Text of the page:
Of course I have to prepare for the tournament as well, such as reviewing likely opponents so my players are ready to face them. Plus I did the all-important trip to the grocery store for trail mix, which is what I live on when I'm coaching at tournaments.

Once in Las Vegas I have to arrange practice sessions for the players. At tournaments players and coaches are constantly calling each other to make arrangements, or just to let the other know where they are. How did players survive before there were cell phones?

The tournament starts on Tuesday, but we're flying in on Sunday. That gives us Monday to practice, get used to the conditions, and to the three-hour time difference. When the kids aren't practicing, I want them to relax and have fun. Swimming pool and video games are musts.

When we check in I generally have to pay a few extra dollars for copies of my players' schedules. Once I have them, I sit down somewhere and plan out my schedule for the tournament. It can get complicated, since sometimes there are time conflicts. That's why I consider it important to arrange in advance the guidelines for who I'll coach when. I already know which of my players I'll favor in any given event, though there are judgment calls at any given time, based on the opponent. For example, I may decide that one match isn't as meaningful or competitive as another, and choose what match to coach based on that. However, each player has their priority events, and I'll coach them in every competitive match in that event.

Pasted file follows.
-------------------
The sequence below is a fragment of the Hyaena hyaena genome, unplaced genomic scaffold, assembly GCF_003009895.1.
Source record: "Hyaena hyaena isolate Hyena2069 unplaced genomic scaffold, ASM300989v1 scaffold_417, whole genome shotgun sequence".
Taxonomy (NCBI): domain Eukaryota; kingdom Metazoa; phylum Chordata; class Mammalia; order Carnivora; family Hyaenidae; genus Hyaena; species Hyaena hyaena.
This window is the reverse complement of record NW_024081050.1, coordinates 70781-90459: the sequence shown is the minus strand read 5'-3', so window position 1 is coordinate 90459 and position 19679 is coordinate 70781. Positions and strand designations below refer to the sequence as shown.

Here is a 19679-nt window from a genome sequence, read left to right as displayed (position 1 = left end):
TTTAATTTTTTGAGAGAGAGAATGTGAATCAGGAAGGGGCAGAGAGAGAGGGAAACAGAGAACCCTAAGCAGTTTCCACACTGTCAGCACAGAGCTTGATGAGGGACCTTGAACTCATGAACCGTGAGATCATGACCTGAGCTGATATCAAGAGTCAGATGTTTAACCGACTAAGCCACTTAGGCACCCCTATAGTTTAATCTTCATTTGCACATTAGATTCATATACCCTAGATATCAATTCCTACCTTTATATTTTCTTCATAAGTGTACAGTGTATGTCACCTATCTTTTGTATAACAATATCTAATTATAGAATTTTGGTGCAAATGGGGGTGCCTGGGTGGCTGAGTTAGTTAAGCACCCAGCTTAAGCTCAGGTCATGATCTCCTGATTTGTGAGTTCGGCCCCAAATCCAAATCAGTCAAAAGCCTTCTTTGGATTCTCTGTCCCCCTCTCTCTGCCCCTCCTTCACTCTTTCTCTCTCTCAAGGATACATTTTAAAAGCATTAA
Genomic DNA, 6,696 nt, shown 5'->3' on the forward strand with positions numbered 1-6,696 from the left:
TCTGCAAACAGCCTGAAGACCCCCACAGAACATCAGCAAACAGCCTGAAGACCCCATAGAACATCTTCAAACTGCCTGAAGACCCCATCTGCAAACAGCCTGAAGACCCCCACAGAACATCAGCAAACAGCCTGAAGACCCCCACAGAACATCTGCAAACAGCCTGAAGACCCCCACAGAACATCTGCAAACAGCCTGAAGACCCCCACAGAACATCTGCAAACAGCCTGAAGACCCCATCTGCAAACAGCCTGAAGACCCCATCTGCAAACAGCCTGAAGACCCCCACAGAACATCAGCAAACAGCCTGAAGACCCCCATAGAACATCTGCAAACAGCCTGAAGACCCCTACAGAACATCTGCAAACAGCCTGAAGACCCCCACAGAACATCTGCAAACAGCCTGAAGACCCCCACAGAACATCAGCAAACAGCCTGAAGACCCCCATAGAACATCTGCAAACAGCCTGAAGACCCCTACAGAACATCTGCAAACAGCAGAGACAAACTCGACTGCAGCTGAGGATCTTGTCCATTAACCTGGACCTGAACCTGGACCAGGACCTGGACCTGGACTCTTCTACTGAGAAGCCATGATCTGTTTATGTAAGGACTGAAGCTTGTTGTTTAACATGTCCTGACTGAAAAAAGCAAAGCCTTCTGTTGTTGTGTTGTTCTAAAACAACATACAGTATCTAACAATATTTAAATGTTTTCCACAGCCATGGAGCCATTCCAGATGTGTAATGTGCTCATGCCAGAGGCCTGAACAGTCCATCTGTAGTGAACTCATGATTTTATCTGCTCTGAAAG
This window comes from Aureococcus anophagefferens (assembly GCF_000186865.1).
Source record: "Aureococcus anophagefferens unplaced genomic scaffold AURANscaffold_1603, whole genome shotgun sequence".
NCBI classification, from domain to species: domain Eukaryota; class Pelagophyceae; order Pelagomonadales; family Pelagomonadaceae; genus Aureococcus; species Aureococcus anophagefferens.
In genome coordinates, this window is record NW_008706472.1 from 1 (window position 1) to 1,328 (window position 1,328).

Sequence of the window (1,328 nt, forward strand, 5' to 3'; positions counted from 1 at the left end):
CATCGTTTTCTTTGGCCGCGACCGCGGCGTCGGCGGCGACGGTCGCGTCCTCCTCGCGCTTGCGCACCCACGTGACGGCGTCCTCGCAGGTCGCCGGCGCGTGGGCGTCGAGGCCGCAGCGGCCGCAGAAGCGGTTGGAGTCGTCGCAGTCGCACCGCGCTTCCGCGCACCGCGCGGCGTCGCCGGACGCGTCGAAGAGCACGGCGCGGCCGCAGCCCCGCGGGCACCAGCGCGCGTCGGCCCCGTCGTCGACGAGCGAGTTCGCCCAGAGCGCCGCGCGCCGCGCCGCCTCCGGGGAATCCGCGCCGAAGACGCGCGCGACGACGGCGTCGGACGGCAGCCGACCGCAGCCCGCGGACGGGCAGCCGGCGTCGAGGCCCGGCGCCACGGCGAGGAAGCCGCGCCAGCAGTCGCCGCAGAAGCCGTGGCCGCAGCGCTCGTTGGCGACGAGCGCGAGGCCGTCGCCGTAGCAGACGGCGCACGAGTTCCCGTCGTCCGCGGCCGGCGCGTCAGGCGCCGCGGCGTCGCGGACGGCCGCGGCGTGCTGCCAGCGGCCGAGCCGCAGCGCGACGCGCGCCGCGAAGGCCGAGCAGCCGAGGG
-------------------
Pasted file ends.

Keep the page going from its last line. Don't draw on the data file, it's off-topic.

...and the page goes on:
Besides coaching, I'm hoping to attend the USATT Assembly on Wednesday night, and the Hall of Fame Banquet on Thursday night. It all depends on my players' schedules. I'll also spend some time hanging around the Paddle Palace booth, since they sponsor me, where I'll perhaps sign copies of my various table tennis books on sale there.